locate trains and buses; and to control railroad crossing gates.

Market Opportunities

Oil & Gas

Despite climate change concerns and politically-oriented market
manipulations engineered by the Saudis and other OPEC members, the
on-going expansion of oil and gas exploration and related refinery
operations is continuing to fuel SCADA sales. 

Smart Buildings

The increasing demand for “smart buildings,” including “smart factories,”
and, ultimately, smart communities – is contributing to SCADA’s rise.

A smart building is any structure that utilizes automated procedures to
regulate building operations and improve sustainability. These operations
can include:

  • Heating, ventilation, and air conditioning (HVAC)
  • Lighting
  • Access control and security
  • Elevators
  • Fire safety
  • Air and water quality
  • Digital signage
  • Energy management

With millions of commercial buildings in the US, the opportunity to
replace or retrofit non-smart facilities is enormous, especially as the
effects of climate climate render an overall reduction in energy usage

Industry 4.0

Characterized by the incorporation of cyber physical systems, the
emergence of “Industry 4.0” or the “Fourth Industrial Revolution” (please
see Figure 2) is accelerating SCADA’s adoption. As defined by the US
National Institute of Standards and Technology (NIST), cyber physical
systems represent “the convergence of networking and information
processing technologies with engineered physical systems.”

Figure 2. Industry 1.0 to 4.0

Figure 2. Industry 1.0 to 4.0

Source: Wikimedia Commons

According to Shamika N. Sirimanne, Director of Technology and Logistics
at the United Nations Conference on Trade and Development (UNCTAD),
“Industry 4.0 refers to the ‘smart’ and connected production systems that
are designed to sense, predict, and interact with the physical world, so
as to make decisions that support production in real-time. In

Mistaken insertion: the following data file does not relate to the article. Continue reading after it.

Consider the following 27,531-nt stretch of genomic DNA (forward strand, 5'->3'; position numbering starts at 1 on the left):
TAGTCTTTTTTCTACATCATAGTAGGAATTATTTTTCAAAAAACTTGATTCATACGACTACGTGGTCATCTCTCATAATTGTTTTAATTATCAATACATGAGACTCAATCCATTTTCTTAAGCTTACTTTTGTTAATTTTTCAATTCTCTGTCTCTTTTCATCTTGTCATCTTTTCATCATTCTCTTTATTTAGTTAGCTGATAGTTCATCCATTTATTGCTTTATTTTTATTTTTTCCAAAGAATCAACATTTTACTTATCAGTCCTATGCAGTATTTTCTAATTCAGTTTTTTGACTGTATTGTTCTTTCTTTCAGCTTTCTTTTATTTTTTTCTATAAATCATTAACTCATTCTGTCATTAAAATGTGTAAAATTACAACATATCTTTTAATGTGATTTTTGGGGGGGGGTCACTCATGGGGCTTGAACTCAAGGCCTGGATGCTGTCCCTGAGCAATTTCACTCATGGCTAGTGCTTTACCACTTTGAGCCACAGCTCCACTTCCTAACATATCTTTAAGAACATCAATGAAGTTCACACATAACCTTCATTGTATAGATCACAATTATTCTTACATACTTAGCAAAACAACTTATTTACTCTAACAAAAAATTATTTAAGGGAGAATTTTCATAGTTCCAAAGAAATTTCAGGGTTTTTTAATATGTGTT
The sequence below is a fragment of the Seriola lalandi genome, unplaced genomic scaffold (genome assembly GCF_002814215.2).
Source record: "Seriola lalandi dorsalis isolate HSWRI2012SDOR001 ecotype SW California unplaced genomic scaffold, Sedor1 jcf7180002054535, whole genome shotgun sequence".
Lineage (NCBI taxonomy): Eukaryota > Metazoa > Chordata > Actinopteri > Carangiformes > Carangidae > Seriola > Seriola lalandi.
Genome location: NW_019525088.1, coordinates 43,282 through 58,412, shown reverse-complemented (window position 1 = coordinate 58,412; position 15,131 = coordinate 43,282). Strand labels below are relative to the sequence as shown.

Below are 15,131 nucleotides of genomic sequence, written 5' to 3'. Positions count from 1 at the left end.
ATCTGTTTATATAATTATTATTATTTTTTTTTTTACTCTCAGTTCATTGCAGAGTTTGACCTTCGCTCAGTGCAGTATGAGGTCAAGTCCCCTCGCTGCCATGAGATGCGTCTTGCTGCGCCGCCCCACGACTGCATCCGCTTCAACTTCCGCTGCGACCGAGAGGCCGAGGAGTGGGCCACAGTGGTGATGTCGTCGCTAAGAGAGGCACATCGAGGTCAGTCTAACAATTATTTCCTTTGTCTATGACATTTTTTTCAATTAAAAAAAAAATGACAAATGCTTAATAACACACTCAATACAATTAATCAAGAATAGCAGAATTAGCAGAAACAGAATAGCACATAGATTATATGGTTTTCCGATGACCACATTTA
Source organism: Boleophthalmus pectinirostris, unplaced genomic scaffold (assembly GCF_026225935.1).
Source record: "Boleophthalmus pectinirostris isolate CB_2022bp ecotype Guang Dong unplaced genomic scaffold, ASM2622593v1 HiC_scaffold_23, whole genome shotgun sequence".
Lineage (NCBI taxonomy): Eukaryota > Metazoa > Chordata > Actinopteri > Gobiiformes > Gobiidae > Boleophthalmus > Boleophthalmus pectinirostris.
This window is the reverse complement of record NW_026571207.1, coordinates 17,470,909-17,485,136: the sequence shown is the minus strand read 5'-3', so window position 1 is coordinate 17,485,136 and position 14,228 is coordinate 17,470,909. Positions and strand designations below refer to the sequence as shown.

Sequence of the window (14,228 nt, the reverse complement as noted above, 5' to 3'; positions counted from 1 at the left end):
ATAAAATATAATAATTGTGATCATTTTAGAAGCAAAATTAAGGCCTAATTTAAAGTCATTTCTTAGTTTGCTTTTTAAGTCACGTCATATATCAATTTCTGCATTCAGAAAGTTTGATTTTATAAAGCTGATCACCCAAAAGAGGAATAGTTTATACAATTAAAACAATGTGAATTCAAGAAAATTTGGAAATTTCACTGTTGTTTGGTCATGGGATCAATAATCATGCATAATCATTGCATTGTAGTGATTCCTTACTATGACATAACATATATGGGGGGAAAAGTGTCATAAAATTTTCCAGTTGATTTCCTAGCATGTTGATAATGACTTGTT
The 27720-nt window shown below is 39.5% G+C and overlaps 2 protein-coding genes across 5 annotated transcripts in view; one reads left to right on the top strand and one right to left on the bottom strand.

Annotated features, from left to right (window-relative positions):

manufacturing, it can increase productivity, energy efficiency, and
sustainability.”For example, in a case study of a multinational in the
plastics sector, Industry 4.0, using energy sensors, reduced the power
consumption in one of its plants by around 40 percent, which saved over
$200,000 a year.”3

Market Challenges

Cybersecurity Exposures

While an all-too-familiar observation, it must be said that supervisory
control and data acquisition systems are vulnerable to cyber attacks,
especially as SCADA features a network of vulnerable sensors, computer
systems, and communication links. As with other IT infrastructure, SCADA
providers must convince their customers and prospective customers that
SCADA systems are secure, or risk declining sales.

Financial Investment

SCADA systems can be pricey. Consider just software, for example.
According to Nucleus Command Systems, “Basic SCADA software costs can
range from a one-time fee under $1,000 to over $10,000 just to place a
runtime version on your computer.”4

Market Leaders

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In a crowded field, the major firms vying for leadership in the SCADA
market include:

  • Siemens (Germany)
  • ABB (Switzerland)
  • Emerson Electric (US)
  • Rockwell Automation (US)
  • Schneider Electric (France)
  • Honeywell International (US)
  • General Electric (US)
  • Mitsubishi Electric (Japan)

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Market Expansion

According to multiple market research firms, SCADA providers should enjoy
increasing sales between now and the end of the decade.  Based on the
forecasts of four prominent firms (please see Table 1), the SCADA market
should experience an average compound annual growth rate (CAGR) of around
8 percent.

Table 1. SCADA Market Forecast
Market Research Firm Present (2021) Value Forecast Value CAGR
Data Bridge Market Research $9.30 billion $17.34 billion (2029) 8.1 % (2022-2029)
MarketsandMarkets $9.20 billion $13.20 billion (2026) 7.6 % (2021-2026)
Global Market Insights $35.00 billion $85.00 billion (2030) 10.0 % (2022-2030)
Precedence Research $35.38 billion $61.22 billion (2030) 6.3 % (2021-2030)


SCADA is moving increasingly to the cloud. As analyst Paul Balsom